Old 16th December 2019, 11:41 AM   #47
Pixel42
Schrödinger's cat
 
Pixel42's Avatar
 
Join Date: May 2004
Location: Malmesbury, UK
Posts: 12,682
Originally Posted by 8enotto View Post
OK, not to deny the ice is melting and seas rise for it, so don't bite me on that. I know that is happening.

We know the plates that make the surface of the planet move. This causes mountains to rise and earthquakes when the fail lines build pressure.

This also cause coastal cities and historically entire areas to go below sea level. Alexandria in the north of Egypt for example.

Has this been taken into account for coastal area flooding anywhere? Or do we just automatically go for the hot topic of the moment ignoring the earth is in movement?
Plate tectonics is the dominant climate forcing on timescales of tens to hundreds of millions of years. Over decades, not so much.

There are other reasons why coastlines in particular areas may rise or fall, as have been mentioned. They're essentially noise on top of the underlying trend caused by global warming.

And yes, they've all been taken into account.
__________________
"If you trust in yourself ... and believe in your dreams ... and follow your star ... you'll still get beaten by people who spent their time working hard and learning things" - Terry Pratchett
Pixel42 is offline   Quote this post in a PM   Nominate this post for this month's language award Copy a direct link to this post Reply With Quote Back to Top
Old 16th December 2019, 11:53 AM   #48
8enotto
Graduate Poster
 
Join Date: Dec 2018
Location: Mexico
Posts: 1,743
Please, don't be tossing around the denier stuff in a thread that actually looks at data and looks for facts.

Anyhow, I am aware many factors come into play. So I asked.

Where does the data/prediction of sea level changes come from if the Greenland ice mass would melt? It seems odd such an turn of events that it would lower at the area of Greenland.

Another thing, I can recall news of planes of the 2nd world war being released from ice masses in the 80's. So some time between the end of the war and then they were covered. Later released in a 70 year span more or less.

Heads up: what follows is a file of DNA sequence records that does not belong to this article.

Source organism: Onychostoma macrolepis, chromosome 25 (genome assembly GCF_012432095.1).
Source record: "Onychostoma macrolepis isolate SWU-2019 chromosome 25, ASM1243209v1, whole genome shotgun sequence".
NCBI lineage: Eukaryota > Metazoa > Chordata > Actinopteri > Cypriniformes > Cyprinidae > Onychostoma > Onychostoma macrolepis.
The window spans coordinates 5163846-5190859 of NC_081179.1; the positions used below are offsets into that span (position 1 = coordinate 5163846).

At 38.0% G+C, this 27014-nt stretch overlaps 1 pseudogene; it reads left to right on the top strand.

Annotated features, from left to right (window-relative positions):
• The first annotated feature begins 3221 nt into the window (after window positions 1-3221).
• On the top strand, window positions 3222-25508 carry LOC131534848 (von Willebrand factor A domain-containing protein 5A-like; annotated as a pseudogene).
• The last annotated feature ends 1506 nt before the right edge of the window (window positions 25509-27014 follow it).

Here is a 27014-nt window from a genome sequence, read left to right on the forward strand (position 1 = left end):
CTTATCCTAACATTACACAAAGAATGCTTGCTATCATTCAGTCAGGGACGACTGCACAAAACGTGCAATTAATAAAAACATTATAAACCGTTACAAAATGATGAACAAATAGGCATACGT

This tells me a short span heating an cooling cycle is in play if just locally to certain areas.
8enotto is offline   Quote this post in a PM   Nominate this post for this month's language award Copy a direct link to this post Reply With Quote Back to Top
Old 16th December 2019, 12:32 PM   #49
Pixel42
Schrödinger's cat
 
Pixel42's Avatar
 
Join Date: May 2004
Location: Malmesbury, UK
Posts: 12,682
Originally Posted by 8enotto View Post
Where does the data/prediction of sea level changes come from if the Greenland ice mass would melt?
I imagine they just calculate the number of cubic feet of ice (area times average thickness) and work out how much that much water would raise average sea levels. From memory it's about 25 feet.

Keep in mind that warm water expands; I think about half the expected rise in sea level with global warming is due to that rather than melting ice.

Quote:
It seems odd such an turn of events that it would lower at the area of Greenland.
Sorry, I can't parse this. Care to try again?

Quote:
Another thing, I can recall news of planes of the 2nd world war being released from ice masses in the 80's. So some time between the end of the war and then they were covered. Later released in a 70 year span more or less.

This tells me a short span heating an cooling cycle is in play if just locally to certain areas.
In the couple of such stories I've come across the plane crashed into a glacier in the mountains, got buried by snow and incorporated into the glacier, which then transported it down the mountain to eventually emerge at the bottom. So nothing to do with climate change as such.
__________________
"If you trust in yourself ... and believe in your dreams ... and follow your star ... you'll still get beaten by people who spent their time working hard and learning things" - Terry Pratchett
Pixel42 is offline   Quote this post in a PM   Nominate this post for this month's language award Copy a direct link to this post Reply With Quote Back to Top
Old 16th December 2019, 12:35 PM   #50
lomiller
Penultimate Amazing
 
lomiller's Avatar
 
Join Date: Jul 2007
Posts: 11,048
Originally Posted by 8enotto View Post
Ple

Where does the data/prediction of sea level changes come from if the Greenland ice mass would melt? It seems odd such an turn of events that it would lower at the area of Greenland.